January 10, 2013
Written by Christopher Chang, MD, a resident at Barre Family Health Center, this memo is fitting for the holiday season, not just for its title but because of the spirit it embodies. His act of going the extra mile is exactly what medicine needs at this time. His action on behalf of a patient he recently met, to bring closure to her admission, discharge and life trajectory is a meaningful one. This sort of sincere caring is not one that is easily taught to medical learners.—Hugh Silk, MD
The holidays usually mean time spent at home with family. In residency, it often means time spent working, trying to shirk off work, or feeling sorry for the people who are working so that you don’t need to. It’s also a miserable time for patients who are stuck in the hospital or creating regrettable holiday memories. Family members who are visiting for the holidays anyway end up spending their entire vacation in the hospital. Home takes on a new meaning when you’re critically ill. It’s usually not the place you expected to be, but ends up being the place where you are.
We had discharged her to hospice over two weeks ago. At the time, she was suffering from worsening shortness of breath due to a large and growing mass in her lung. When she came into the hospital, she had wanted everything done—as would most people. We could have done more expensive tests, more scans, more biopsies, to confirm that her prognosis was poor. Instead, she and her family had finally opted to simply keep her comfortable. On the morning that she left the hospital, we had sat with her while she ate her oatmeal. I tried to reassure her that things would be fine, that she would like the hospice facility. “What do you mean? My children are going to take me home.” Whoops. Right. I remembered from the conversation with the case manager the day before: The patient wanted to go home, but the family did not think they would be able to handle her care there, and so had opted, apparently without the patient’s knowledge, to send her to a facility. “They’ll be in later to discuss it with you,” I backpedaled.
I pulled into the driveway of the hospice home, having missed the turn once. I wasn’t sure if she was still living there, or even if she was still alive. I had meant to come last week but was tied up at work. When I told a co-worker I was planning on a home visit after my shift, she had unknowingly joked, “What’s the rush?” It had been a busy shift, and the week of nights was finally getting to me. I had decided it could wait, and finally here I was.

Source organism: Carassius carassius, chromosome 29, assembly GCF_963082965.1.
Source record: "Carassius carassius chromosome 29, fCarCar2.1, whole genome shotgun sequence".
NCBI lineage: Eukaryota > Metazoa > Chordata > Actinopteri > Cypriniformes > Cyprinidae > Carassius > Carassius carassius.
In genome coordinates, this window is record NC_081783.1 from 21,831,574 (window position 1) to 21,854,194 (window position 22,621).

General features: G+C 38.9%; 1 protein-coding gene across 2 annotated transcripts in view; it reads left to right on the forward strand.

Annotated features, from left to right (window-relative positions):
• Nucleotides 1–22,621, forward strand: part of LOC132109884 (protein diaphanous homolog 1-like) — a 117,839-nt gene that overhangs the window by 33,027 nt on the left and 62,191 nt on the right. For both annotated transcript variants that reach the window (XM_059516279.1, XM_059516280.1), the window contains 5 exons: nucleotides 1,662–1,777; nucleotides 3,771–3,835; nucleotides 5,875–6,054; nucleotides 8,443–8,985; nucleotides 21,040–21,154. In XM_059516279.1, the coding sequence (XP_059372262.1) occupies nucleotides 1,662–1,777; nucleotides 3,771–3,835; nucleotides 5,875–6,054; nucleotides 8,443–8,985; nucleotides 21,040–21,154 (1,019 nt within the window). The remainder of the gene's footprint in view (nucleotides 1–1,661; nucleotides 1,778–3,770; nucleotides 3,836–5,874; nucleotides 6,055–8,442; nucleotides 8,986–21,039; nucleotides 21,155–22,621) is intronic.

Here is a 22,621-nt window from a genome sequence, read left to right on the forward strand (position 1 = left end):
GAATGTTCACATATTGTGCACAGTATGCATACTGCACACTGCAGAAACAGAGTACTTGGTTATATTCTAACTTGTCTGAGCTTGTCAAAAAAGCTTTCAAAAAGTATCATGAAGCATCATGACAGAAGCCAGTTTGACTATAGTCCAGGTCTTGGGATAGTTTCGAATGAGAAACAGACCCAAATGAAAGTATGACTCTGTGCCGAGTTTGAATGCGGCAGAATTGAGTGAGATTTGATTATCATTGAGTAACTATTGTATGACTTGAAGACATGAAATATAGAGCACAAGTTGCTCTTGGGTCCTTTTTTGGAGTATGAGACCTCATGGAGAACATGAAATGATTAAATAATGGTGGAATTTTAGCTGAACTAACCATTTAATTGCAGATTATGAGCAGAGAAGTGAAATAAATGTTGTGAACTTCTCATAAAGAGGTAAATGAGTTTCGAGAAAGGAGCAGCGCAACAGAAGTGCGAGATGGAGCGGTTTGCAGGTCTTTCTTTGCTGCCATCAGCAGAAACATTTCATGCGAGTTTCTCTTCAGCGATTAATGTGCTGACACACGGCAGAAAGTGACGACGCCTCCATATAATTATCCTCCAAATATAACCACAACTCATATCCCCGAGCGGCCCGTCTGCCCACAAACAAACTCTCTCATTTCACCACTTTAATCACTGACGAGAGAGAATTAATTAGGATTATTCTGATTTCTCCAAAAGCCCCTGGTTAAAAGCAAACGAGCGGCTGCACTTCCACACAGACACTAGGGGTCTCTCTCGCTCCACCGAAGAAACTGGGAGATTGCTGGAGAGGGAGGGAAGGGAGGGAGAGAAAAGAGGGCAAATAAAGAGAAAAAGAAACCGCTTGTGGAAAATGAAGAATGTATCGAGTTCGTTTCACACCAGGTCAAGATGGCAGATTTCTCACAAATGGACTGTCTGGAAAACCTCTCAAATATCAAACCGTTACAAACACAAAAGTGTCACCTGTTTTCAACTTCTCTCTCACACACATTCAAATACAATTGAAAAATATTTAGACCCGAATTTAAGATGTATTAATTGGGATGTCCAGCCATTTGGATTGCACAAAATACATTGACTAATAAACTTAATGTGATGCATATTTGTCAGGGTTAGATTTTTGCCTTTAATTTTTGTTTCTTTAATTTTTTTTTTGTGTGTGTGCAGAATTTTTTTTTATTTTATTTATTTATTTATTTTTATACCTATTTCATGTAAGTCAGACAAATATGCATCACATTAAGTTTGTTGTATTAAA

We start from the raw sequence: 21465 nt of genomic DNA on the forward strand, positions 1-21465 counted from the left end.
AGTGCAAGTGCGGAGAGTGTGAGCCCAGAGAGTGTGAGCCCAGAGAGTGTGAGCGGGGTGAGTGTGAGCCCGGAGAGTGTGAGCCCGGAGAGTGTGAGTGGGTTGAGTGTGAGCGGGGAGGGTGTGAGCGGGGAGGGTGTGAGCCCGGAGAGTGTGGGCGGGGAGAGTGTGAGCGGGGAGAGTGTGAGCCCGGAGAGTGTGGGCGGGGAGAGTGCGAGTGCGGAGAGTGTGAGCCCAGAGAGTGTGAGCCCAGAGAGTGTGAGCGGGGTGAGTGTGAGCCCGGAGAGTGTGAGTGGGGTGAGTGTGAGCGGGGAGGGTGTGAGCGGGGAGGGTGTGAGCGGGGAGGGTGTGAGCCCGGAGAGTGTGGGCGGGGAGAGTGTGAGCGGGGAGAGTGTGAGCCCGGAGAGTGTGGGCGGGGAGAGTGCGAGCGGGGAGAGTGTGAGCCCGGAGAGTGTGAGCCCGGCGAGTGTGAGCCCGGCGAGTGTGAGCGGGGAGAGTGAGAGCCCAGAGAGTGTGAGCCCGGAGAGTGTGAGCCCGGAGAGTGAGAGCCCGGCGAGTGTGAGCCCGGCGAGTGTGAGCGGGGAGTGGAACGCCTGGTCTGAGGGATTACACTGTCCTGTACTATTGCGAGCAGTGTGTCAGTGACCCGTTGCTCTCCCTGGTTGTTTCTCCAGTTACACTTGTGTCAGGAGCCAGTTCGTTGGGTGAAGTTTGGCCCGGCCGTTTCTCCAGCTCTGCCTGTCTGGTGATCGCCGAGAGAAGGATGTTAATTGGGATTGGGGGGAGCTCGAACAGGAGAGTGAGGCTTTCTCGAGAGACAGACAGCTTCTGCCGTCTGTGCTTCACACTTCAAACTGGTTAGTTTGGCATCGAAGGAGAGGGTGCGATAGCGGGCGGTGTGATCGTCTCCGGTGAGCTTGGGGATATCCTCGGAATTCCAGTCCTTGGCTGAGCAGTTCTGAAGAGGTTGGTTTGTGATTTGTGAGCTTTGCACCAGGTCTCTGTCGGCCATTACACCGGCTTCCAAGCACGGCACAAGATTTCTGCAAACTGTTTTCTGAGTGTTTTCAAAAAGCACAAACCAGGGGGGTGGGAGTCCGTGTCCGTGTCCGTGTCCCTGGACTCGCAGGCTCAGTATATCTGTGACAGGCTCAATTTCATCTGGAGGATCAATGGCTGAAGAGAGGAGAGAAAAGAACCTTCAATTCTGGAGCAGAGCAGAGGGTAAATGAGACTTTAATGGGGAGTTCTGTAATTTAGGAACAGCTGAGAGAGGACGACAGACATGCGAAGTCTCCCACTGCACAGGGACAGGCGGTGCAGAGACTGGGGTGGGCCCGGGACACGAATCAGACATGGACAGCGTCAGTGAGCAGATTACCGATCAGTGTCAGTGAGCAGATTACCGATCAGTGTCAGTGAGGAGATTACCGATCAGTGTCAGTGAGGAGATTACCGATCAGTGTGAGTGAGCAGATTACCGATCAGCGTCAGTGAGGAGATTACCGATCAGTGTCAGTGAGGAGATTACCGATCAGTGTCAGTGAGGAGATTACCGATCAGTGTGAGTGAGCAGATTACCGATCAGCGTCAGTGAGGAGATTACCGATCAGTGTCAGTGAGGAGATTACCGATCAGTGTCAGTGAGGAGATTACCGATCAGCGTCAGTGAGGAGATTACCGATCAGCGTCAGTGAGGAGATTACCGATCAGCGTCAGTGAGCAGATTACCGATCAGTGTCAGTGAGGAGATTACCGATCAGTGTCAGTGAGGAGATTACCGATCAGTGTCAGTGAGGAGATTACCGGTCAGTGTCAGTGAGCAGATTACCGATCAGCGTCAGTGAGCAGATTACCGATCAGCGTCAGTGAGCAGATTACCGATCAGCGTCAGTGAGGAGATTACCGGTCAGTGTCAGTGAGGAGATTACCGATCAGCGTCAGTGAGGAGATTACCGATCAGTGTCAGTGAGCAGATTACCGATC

The building was low-set, discreet. It could have been any other house in the neighborhood set on the water. I walked in the front door and through the glass foyer. The floor was covered with clean blue carpet. Poinsettias and pine boughs decorated the main sitting area for winter. Placards directed the way through the hall and down the stairs to patients’ rooms. I looked for a nursing station or a receptionist and was dismayed by the lack. It felt like I was intruding on someone’s vacation home, not a health care facility.
I turned the corner, bumping into a nurse. She wore a plain sweater with her blue scrub bottoms and seemed unsurprised to find me. I asked her about my patient. She thought for a second. “Oh . . . She passed away last week.” At my crestfallen look, she continued, “It was very peaceful. All of her family was here with her. You can’t call any death good, but for her, it was . . . peaceful.” We chatted a little more and I thanked her for her time. She added, “God sets your birth date and the day He calls you home. You can only hope to be ready, and she was ready.”
On my way out the door, I felt tears forming. Maybe no loss can be good, but there are deaths that are good, and certainly deaths that are bad. I wished I had been able to see her before she died, but I knew it was as much for my own sake as it was for hers. It had turned out as good as one could hope. She had beer in the fridge, food brought in, loved ones at her bedside through the end, which had been mercifully quick and painless. Even though she wasn’t able to see one last time the place she had called home, she was able to make a new home for herself and be happy there.
Each Thursday, the Daily Voice showcases selected Thursday Morning Memos, reflective essays about clinical experiences written by faculty, alumni, residents and students of the Department of Family Medicine & Community Health and, occasionally, contributors from other departments. Thursday Morning Memos is UMass Medical School’s homegrown version of narrative medicine, in which the authors process their experiences through writing. To learn more, visit: http://www.umassmed.edu/news/articles/2011/personal_stories.aspx.